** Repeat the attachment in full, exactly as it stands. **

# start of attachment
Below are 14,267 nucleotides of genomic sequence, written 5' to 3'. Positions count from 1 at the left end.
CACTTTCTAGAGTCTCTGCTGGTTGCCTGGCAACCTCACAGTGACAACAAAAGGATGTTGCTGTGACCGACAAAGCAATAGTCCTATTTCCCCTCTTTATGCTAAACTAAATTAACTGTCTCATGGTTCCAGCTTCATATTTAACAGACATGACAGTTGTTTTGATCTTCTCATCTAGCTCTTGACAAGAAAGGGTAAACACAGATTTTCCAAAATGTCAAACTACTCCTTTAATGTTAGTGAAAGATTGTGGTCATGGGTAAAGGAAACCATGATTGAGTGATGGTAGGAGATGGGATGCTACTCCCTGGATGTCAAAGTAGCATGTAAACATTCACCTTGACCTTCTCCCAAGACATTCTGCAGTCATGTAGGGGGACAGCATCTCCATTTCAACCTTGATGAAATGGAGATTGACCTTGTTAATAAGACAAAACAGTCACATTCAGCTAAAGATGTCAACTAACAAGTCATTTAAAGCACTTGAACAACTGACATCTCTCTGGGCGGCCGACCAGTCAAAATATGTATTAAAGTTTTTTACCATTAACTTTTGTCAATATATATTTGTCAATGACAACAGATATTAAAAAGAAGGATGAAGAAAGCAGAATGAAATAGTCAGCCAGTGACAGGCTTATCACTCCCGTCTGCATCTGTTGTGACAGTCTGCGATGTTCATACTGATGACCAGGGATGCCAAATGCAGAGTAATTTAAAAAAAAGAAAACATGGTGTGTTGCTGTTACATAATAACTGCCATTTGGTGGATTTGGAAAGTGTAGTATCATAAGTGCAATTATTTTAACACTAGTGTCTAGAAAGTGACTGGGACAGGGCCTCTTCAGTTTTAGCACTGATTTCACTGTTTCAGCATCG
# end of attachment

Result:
Below are 14,267 nucleotides of genomic sequence, written 5' to 3'. Positions count from 1 at the left end.
CACTTTCTAGAGTCTCTGCTGGTTGCCTGGCAACCTCACAGTGACAACAAAAGGATGTTGCTGTGACCGACAAAGCAATAGTCCTATTTCCCCTCTTTATGCTAAACTAAATTAACTGTCTCATGGTTCCAGCTTCATATTTAACAGACATGACAGTTGTTTTGATCTTCTCATCTAGCTCTTGACAAGAAAGGGTAAACACAGATTTTCCAAAATGTCAAACTACTCCTTTAATGTTAGTGAAAGATTGTGGTCATGGGTAAAGGAAACCATGATTGAGTGATGGTAGGAGATGGGATGCTACTCCCTGGATGTCAAAGTAGCATGTAAACATTCACCTTGACCTTCTCCCAAGACATTCTGCAGTCATGTAGGGGGACAGCATCTCCATTTCAACCTTGATGAAATGGAGATTGACCTTGTTAATAAGACAAAACAGTCACATTCAGCTAAAGATGTCAACTAACAAGTCATTTAAAGCACTTGAACAACTGACATCTCTCTGGGCGGCCGACCAGTCAAAATATGTATTAAAGTTTTTTACCATTAACTTTTGTCAATATATATTTGTCAATGACAACAGATATTAAAAAGAAGGATGAAGAAAGCAGAATGAAATAGTCAGCCAGTGACAGGCTTATCACTCCCGTCTGCATCTGTTGTGACAGTCTGCGATGTTCATACTGATGACCAGGGATGCCAAATGCAGAGTAATTTAAAAAAAAGAAAACATGGTGTGTTGCTGTTACATAATAACTGCCATTTGGTGGATTTGGAAAGTGTAGTATCATAAGTGCAATTATTTTAACACTAGTGTCTAGAAAGTGACTGGGACAGGGCCTCTTCAGTTTTAGCACTGATTTCACTGTTTCAGCATCG